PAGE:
Not yet familiar with location based advertising?
Then this post is for you. Happy new year and all that good stuff, but we’re heading right into the real deal with a renewed vigor for the new year. I’m going to break down the basics and give you a step by step guide to implementing location based advertising in a way that not only benefits your business, but doesn’t break the bank while you’re at it.
Is there a physical component to your business? By that I mean is there a point where the customer is physically interacting with you or your product? If you are a retailer or are in the service industry, then in a storefront location? If you’re a realtor, then during an open house? If you are a public speaker, then at an event?
What about your competition? How often or how easily might your prospective customer visit their location or see them in person? This is also a key factor in deciding where and how you will deploy a successful location based advertising campaign, and whether or not you might want to consider adding proximity elements to extend your strategy.
Who goes there?
Once you’ve determined the various points where you – or your competition – might interact with a prospective new or repeat customer, then it’s time to decide what elements to include in your location based advertising campaign. In order to determine the points, it’s probably going to be useful to create a few avatars that represent your current and future customers; this will help you to sort out relevant points like age, interest group, frequency at locations where you might deploy campaigns, and so on.
After you create and profile a few likely candidates, then it will be time to decide what sort of location based advertising strategy will be most effective for each of these cohort groups that you’ve created. It would seem obvious to some that people who are in the 18-25 year old demographic would respond to different marketing and triggers than people who are, say, 65+ years old; this would indicate a need to develop multiple campaigns based on defined characteristics of the cohorts.
I realize this strategy takes a bit more time to set up, but in the end, being able to accurately message and engage with your various demographics is way more important that a quick and inefficient setup when it comes to results. And if you’re not really interested in results, then you’ve read way too far into this blog article as it is, and you should go watch cat videos or something like that.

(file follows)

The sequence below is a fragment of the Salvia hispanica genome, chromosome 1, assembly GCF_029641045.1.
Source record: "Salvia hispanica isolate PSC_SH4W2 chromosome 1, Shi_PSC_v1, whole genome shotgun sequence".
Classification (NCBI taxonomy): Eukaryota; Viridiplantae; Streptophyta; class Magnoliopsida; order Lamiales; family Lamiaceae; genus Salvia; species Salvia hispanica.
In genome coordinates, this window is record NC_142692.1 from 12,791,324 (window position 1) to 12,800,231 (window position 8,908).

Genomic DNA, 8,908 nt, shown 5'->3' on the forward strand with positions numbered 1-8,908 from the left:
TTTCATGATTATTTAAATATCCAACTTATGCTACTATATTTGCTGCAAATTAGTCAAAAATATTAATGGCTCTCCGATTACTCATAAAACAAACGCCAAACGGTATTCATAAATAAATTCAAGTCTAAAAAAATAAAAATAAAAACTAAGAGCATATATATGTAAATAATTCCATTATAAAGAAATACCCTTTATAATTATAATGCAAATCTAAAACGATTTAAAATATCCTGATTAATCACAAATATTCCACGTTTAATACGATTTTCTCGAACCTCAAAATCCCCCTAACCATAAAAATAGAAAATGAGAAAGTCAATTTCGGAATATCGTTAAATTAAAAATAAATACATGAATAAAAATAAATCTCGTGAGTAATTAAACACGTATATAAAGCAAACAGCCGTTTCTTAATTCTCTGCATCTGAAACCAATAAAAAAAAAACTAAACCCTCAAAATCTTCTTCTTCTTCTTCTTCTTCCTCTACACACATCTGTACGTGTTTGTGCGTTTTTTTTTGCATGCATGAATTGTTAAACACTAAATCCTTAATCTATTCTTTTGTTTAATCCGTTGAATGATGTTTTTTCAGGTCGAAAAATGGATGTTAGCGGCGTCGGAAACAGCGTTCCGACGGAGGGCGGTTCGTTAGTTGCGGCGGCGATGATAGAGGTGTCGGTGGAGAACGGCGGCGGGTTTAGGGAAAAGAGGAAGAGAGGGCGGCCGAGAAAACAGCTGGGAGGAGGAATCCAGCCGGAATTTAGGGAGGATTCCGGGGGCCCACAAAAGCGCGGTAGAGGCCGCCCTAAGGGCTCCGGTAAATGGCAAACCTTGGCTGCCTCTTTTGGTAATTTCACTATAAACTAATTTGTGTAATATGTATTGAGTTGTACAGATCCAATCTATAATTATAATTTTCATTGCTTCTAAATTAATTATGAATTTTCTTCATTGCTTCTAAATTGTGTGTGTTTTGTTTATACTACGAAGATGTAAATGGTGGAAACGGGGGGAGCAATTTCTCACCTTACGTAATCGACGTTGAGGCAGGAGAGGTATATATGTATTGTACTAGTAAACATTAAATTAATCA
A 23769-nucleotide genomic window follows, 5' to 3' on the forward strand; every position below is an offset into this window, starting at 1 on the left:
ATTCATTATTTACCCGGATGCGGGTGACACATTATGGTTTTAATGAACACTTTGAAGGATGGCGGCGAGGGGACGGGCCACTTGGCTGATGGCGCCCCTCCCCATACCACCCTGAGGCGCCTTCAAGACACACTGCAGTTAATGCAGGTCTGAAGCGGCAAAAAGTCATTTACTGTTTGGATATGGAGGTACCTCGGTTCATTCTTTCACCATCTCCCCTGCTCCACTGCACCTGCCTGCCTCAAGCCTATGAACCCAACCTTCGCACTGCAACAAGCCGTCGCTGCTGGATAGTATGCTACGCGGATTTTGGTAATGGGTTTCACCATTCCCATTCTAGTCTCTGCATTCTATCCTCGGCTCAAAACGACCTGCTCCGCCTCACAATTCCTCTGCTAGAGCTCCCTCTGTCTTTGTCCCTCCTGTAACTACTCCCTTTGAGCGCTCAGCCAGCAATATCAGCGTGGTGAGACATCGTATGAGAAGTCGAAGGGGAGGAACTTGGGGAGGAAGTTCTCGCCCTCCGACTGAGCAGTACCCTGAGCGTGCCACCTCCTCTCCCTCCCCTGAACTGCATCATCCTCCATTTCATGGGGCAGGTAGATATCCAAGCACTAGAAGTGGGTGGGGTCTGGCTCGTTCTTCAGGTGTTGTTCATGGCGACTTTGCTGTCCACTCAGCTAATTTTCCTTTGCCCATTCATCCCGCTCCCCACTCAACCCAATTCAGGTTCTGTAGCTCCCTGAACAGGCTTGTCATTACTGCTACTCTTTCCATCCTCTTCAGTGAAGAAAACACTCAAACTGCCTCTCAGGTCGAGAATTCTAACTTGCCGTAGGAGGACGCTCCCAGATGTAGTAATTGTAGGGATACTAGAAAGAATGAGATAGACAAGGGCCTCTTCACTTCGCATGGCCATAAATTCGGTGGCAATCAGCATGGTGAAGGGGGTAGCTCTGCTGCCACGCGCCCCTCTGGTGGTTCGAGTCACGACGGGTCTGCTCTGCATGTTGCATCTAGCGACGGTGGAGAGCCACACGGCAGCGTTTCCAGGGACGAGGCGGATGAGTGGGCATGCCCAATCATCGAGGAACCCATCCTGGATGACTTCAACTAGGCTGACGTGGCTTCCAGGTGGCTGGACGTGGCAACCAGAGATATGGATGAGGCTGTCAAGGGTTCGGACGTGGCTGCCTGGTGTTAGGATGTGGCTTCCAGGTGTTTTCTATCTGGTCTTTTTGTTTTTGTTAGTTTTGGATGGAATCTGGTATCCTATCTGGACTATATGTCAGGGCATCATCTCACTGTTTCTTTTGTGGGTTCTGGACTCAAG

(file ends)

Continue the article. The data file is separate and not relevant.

Ok, what’s going to happen next? Will it be fun?
Well, that depends on your idea of fun… personally I love it when your prospective customers are outside your competitors business locations and an ad for your business pops up via location based advertising… but that’s just me, perhaps you prefer something a little more subdued – which would bring us back to that cat video thing from the previous paragraph.
[SEE THE DEMO – Not sure what the heck I’m talking about? SEE IT LIVE]
In my ideal world, we’re going to develop 2-3 solid groupings of your prospects, and we’re going to create little mini mobile ad campaigns for each of them. The groups will be treated separately for most things, although if you’re having a big store-wide event or sale, then each group might get the same time based message, which is a separate issue from your location based advertising.
The next thing we’ll do is figure out where the best locations to trigger mobile messages and notifications might be, and we’ll refine the messages so that we have some seriously attention grabbing one liners for the actual lock screen updates, you know, the kind that people say, HMMMMM, I want to know what the heck she’s talking about, so they click through and then they get the rest of your intention loud and clear.
So that means that front of the mobile wallet campaign is likely to be updating also – those two things are not automatic, it’s perfectly easy and valid to change up just something on the back, and when you’re triggering a location based ad or an iBeacon – proximity message, those lock screen notifications aren’t visible on the mobile wallet ad anyway… think of it as a bonus engagement opportunity!
What are you going to get out of this?
A lot of the results are going to depend on your research, although nearly as much of it will depend on whether or not we hit the location targets or proximity points correctly. Talking to the right customer in the wrong place is often not a resounding success, as I’m sure you can imagine. It’s not quite as bad as talking to the wrong customer in the right place, but who’s really keeping score here? (Besides me, I hope no one lol)
So let’s assume that we’ve got the parts organized properly and we’re talking to the right people in the right place at a time when they’re interested in ________________ (this blank depends on you – “something to eat”,”mani-pedi”, “5 bedroom, 4.5 bath house”, you know the list could just keep going on and on, since the applications are there for nearly any and almost every business on the planet.
TL:DR – Bottom line in all this?
Location based advertising is a really good idea for pretty much every business. Getting the campaign organized and the delivery points sorted takes a minor bit of research and time investment but after that’s done it’s a pretty sweet and easy deal to use.
So if you’re ready to get started, we should talk. Otherwise, have at those cat videos. Oh, happy new year again.